~ dear jane, many of us, well, we women certainly, and also a generous helping of english professors and austen fanatics, have read your work. (many more have watched your books-turned-into-movies on a newfangled thing called television.) for a person who lived two hundred years ago you were remarkably ahead of your time. the brontes didn't have kind words for your prose, but henry james and many others did. and so do i. your house has changed; your garden is considerably smaller, your orchard is gone, but don't worry, the ladies have done a nice job—it's still quite a pleasant place. ~
jane austen wrote about what she saw in and around the villages where she lived; she wrote about life as she knew it, and even though nothing too dramatic happened in her imaginary world (except things like who was marrying who), that was the point, wasn't it—austen wrote with shrewdness and quiet satire about women's daily existence, a slice of the social order, her chapters filled with well-off young ladies, sometimes silly, sometimes not, who loved the latest fashions, learned to paint and play the pianoforte (if they were like jane, they would be encouraged to pursue their yearning for a richer education), filled the hours with social events and spent most of their time searching for a husband (beware of the perils lurking in that endeavor!). hmm, in some ways not unlike life today.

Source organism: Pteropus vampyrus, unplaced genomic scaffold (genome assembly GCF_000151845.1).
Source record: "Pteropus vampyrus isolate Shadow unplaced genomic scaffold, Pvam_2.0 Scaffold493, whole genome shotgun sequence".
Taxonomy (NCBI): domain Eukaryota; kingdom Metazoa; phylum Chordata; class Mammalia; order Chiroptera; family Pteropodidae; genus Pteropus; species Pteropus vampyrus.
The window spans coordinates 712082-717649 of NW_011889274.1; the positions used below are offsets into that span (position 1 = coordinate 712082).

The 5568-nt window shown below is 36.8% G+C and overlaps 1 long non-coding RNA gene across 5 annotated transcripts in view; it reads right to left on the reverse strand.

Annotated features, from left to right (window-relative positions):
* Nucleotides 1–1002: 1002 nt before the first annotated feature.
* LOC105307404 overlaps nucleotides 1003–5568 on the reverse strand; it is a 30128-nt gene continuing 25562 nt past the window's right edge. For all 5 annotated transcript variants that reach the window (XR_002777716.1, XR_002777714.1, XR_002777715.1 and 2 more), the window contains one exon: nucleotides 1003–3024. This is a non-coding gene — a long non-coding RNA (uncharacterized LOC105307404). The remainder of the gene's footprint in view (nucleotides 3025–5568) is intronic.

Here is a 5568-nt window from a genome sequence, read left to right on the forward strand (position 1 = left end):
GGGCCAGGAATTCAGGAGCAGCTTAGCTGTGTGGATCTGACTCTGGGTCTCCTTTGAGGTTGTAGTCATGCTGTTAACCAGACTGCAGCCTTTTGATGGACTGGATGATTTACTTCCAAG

on the windowsills at chawton cottage vases of freshly cut flowers from the garden delight the eye, a simple homey touch which charms away the centuries and makes the cottage feel more like a lived-in home than a museum, as if jane were about to sit in her chair by the window overlooking the main thoroughfare and begin writing at her little table. (ha, her inkwell needs to be refilled first.)